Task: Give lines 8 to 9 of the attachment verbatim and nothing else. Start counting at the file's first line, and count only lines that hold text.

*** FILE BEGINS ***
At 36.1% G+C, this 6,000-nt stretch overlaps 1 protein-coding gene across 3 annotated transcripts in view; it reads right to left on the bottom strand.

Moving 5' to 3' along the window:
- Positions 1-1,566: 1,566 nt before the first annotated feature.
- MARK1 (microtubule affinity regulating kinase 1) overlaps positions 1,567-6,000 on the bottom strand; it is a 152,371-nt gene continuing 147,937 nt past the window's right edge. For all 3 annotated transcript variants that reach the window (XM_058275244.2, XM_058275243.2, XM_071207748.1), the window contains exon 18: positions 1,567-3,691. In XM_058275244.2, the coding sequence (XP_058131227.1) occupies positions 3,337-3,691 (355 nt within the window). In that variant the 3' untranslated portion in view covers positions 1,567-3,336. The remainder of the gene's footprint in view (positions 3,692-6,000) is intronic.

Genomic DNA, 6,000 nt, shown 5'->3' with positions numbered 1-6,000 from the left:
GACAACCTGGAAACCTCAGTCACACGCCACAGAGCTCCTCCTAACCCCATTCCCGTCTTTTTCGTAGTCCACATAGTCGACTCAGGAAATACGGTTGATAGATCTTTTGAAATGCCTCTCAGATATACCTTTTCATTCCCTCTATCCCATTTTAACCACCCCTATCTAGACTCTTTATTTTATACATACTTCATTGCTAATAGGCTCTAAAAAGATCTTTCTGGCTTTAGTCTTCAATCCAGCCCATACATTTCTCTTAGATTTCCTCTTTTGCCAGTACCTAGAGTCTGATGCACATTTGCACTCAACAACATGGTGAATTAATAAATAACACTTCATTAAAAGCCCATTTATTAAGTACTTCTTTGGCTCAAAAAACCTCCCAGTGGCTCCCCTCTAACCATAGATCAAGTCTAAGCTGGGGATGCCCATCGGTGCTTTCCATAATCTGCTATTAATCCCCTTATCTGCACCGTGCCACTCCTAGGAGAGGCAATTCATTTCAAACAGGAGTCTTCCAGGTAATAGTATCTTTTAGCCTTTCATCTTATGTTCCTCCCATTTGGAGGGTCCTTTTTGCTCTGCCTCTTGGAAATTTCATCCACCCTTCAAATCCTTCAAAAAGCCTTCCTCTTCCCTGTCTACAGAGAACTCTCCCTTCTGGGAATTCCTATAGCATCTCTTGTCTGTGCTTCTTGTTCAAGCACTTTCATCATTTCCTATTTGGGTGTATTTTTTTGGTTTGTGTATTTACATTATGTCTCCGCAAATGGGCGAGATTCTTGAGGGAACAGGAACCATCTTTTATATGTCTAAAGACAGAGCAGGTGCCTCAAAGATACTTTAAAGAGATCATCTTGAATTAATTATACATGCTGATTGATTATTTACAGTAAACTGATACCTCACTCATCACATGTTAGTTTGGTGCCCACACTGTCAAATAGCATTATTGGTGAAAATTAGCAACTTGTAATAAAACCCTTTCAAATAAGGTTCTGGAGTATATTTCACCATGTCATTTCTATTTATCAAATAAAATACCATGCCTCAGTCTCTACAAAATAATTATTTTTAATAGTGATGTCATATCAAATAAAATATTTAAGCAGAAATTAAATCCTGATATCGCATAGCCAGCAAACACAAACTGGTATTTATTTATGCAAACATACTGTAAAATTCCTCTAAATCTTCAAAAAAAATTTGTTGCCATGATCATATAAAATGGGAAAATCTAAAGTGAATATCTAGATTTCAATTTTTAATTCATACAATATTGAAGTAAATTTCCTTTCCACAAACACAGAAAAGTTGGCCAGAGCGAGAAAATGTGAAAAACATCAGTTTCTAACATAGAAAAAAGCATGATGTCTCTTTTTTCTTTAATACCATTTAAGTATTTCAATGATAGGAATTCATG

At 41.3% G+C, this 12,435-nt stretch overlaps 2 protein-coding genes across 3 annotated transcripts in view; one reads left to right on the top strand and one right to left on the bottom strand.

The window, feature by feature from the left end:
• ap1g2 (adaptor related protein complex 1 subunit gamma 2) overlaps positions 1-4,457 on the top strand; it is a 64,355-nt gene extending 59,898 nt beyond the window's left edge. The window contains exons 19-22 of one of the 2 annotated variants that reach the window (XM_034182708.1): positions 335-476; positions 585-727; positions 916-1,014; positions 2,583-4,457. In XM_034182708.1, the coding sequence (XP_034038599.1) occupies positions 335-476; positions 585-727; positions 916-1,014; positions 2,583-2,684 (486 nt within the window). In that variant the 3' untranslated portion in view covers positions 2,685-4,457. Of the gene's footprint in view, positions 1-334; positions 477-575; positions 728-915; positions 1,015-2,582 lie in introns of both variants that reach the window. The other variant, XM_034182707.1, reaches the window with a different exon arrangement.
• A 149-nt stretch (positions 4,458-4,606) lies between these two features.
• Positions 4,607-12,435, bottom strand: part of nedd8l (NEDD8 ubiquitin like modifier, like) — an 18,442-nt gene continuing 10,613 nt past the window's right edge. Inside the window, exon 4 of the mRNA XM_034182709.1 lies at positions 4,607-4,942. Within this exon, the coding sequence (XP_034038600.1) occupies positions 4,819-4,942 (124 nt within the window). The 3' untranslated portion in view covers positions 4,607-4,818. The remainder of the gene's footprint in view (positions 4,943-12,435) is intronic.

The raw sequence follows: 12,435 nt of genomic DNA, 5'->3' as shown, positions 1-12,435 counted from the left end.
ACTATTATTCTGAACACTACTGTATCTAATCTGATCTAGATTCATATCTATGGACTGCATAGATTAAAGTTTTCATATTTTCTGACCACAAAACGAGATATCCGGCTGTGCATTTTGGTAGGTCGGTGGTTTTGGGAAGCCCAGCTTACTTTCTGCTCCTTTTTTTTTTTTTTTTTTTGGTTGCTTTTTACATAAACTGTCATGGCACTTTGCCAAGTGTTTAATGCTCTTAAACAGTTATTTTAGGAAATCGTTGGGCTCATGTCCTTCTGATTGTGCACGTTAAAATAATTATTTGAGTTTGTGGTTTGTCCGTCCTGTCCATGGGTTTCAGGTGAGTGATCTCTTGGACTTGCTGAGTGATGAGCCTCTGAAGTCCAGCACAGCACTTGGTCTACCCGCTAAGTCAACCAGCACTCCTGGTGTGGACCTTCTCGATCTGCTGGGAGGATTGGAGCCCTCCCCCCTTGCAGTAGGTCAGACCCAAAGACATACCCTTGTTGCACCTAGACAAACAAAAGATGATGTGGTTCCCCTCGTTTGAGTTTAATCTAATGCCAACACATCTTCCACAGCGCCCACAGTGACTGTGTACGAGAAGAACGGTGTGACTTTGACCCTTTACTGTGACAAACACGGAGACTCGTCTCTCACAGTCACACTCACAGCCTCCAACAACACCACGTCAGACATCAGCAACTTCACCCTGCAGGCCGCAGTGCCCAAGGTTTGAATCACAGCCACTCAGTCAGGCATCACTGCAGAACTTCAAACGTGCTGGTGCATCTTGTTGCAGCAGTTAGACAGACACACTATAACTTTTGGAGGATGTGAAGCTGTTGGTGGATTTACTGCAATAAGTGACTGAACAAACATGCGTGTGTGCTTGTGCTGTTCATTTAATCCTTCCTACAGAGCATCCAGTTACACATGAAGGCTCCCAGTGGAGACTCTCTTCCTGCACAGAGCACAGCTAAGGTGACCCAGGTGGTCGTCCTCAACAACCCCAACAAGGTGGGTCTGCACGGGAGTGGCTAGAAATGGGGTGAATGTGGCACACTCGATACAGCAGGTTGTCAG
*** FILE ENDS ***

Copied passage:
The window, feature by feature from the left end:
• ap1g2 (adaptor related protein complex 1 subunit gamma 2) overlaps positions 1-4,457 on the top strand; it is a 64,355-nt gene extending 59,898 nt beyond the window's left edge. The window contains exons 19-22 of one of the 2 annotated variants that reach the window (XM_034182708.1): positions 335-476; positions 585-727; positions 916-1,014; positions 2,583-4,457. In XM_034182708.1, the coding sequence (XP_034038599.1) occupies positions 335-476; positions 585-727; positions 916-1,014; positions 2,583-2,684 (486 nt within the window). In that variant the 3' untranslated portion in view covers positions 2,685-4,457. Of the gene's footprint in view, positions 1-334; positions 477-575; positions 728-915; positions 1,015-2,582 lie in introns of both variants that reach the window. The other variant, XM_034182707.1, reaches the window with a different exon arrangement.